Market Update January 9, 2023 By Daniel Ang

It was a wild ride for traders and investors last Friday, as Wall Street sparked a global rally in stocks following the release of a crucial U.S. jobs report. The report showed that wage growth slowed in December, leading to speculation that inflation may be easing and the Federal Reserve may not need to be as aggressive with interest rates as previously feared.

Here are the key takeaways from last Friday's report:

👉 The U.S. economy added 223,000 jobs in December, a slight decrease from November's pace of 263,000, but still above the 200,000 jobs forecast by economists.

👉 The unemployment rate dropped back to a pre-pandemic low of 3.5%.

👉 Average hourly earnings rose 4.6% in December from the previous year, down from 4.8% in November.

As a result of these figures, the S&P 500 jumped 2.3%, the Dow Jones Industrial Average climbed 2.1%, and the Nasdaq Composite surged 2.6%.

Market Update January 9, 2023 By Daniel Ang

However, it's important to note that last Friday's report suggested that policy tightening may not be over yet. Despite the slowdown in wage growth, the data still showed a very resilient labor market, which could mean that the Federal Reserve may need to continue raising interest rates. In fact, Atlanta Fed President Raphael Bostic has stated that he expects the policy rate to reach the range just above 5.00% this year and stay there until "well" into 2024. This is in contrast to traders' expectations for the policy rate, currently in the 4.25%-4.50% range, to top out at 4.75%-5.00% before the Fed begins cutting borrowing costs in the second half of this year.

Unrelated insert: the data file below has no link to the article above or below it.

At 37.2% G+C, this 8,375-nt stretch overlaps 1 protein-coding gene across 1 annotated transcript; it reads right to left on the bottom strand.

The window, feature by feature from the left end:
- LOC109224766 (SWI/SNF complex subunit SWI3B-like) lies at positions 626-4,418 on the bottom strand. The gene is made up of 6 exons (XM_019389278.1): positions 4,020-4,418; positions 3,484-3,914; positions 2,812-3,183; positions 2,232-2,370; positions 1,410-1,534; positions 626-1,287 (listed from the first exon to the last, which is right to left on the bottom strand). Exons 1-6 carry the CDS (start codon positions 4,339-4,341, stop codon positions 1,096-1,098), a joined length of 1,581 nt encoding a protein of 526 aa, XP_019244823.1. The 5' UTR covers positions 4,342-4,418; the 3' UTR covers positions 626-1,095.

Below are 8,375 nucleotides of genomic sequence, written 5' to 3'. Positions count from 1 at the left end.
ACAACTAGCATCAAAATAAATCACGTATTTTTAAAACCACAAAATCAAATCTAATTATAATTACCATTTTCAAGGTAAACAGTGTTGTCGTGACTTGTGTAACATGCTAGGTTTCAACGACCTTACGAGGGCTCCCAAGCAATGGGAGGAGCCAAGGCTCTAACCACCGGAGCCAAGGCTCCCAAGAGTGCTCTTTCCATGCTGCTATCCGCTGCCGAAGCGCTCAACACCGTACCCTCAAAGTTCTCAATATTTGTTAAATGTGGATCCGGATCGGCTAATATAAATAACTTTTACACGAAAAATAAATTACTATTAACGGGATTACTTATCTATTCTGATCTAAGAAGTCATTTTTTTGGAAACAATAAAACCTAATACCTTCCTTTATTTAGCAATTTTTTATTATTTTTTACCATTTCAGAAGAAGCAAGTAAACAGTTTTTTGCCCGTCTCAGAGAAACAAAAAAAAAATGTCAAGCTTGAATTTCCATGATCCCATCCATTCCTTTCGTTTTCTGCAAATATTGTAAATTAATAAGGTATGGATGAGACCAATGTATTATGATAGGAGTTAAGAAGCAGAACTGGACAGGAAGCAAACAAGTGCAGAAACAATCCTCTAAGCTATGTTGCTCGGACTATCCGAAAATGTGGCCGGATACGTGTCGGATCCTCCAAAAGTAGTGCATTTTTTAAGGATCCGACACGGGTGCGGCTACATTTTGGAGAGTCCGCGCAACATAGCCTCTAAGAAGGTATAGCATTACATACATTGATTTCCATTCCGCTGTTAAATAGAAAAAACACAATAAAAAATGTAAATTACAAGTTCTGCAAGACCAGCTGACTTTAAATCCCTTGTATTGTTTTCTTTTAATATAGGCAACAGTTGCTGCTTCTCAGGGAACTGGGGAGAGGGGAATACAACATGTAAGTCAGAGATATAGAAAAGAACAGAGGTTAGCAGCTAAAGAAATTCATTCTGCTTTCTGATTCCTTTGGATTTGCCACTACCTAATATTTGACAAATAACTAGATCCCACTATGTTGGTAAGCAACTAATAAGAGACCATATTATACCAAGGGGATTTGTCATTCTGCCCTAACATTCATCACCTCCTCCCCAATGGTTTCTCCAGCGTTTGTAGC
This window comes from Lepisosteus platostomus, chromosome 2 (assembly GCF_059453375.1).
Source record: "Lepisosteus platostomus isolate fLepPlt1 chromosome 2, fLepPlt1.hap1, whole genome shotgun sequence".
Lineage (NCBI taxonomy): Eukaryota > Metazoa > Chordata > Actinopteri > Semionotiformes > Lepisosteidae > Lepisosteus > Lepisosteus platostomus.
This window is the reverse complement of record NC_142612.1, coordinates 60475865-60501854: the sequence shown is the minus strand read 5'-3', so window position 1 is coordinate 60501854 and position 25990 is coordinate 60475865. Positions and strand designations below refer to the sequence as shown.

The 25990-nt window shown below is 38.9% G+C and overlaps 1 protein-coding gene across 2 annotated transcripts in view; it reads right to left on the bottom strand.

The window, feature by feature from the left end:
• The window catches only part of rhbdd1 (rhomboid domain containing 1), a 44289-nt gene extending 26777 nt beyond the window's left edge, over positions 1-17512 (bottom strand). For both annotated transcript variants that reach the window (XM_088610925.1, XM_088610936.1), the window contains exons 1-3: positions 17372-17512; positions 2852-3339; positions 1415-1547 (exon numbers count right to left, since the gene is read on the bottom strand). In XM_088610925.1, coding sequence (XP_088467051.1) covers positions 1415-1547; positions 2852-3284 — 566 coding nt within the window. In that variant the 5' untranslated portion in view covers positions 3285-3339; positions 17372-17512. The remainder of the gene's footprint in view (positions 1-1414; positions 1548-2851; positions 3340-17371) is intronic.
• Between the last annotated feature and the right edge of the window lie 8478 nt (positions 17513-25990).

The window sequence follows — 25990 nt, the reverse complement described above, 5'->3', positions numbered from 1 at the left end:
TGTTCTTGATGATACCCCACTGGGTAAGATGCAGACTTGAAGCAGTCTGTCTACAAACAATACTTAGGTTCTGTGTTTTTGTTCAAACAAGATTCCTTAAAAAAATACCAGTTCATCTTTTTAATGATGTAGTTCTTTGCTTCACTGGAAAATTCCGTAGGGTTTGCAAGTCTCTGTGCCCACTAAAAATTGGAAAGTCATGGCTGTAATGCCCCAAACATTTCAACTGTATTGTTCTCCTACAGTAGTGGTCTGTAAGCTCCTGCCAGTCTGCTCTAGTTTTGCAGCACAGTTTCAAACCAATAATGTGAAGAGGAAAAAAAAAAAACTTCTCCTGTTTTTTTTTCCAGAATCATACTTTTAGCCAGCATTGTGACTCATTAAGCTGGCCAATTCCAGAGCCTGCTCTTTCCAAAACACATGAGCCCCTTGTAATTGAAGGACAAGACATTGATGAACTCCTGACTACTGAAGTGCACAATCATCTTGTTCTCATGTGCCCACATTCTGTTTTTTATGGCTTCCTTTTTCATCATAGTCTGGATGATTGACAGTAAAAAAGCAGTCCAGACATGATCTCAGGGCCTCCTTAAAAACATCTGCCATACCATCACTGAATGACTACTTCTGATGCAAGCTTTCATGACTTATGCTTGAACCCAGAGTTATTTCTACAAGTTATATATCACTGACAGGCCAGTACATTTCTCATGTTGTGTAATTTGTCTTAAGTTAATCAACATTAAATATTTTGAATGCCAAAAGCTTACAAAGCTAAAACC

In other market news, the U.S. services industry saw its first contraction in more than 2-1/2 years in December, although this didn't seem to dampen investors' spirits. The softer U.S. dollar, which fell 1.2% to 103.90 on the Dollar Index, helped boost the EUR/USD, which climbed 1.2% to 1.0644, and weighed on the USD/JPY, which fell 0.9% to 132.070.

Gold prices also received a boost from the weaker dollar, with spot gold jumping 1.8% to $1,864.94/oz. However, the energy market appeared to be the only major asset class that didn't benefit from the overall market buoyancy, with Brent crude falling 0.2% to $78.57 per barrel and U.S. West Texas Intermediate crude futures remaining flat at $73.77.

In the cryptocurrency market, Bitcoin remained in the narrow range of either side of $17,000, where it has mostly lingered since the end of November 2020. The price of Bitcoin slumped 64% last year, its second-worst annual performance in its 14-year history, leading to a decrease in retail investor interest and a drop in trading volumes. It remains to be seen when institutions will regain confidence in the asset class.

Our market updates are brought to you by Daniel Ang, a veteran commodity trader with over 35 years of experience in the industry. Daniel's career began in 1985 when he accompanied a classmate to a job interview and subsequently entered the field. He has since worked as a gold dealer and futures trader at Standard Chartered Bank, as well as founded Traders Academy International. Tune in for more valuable insights from Daniel and the rest of our team. Happy trading!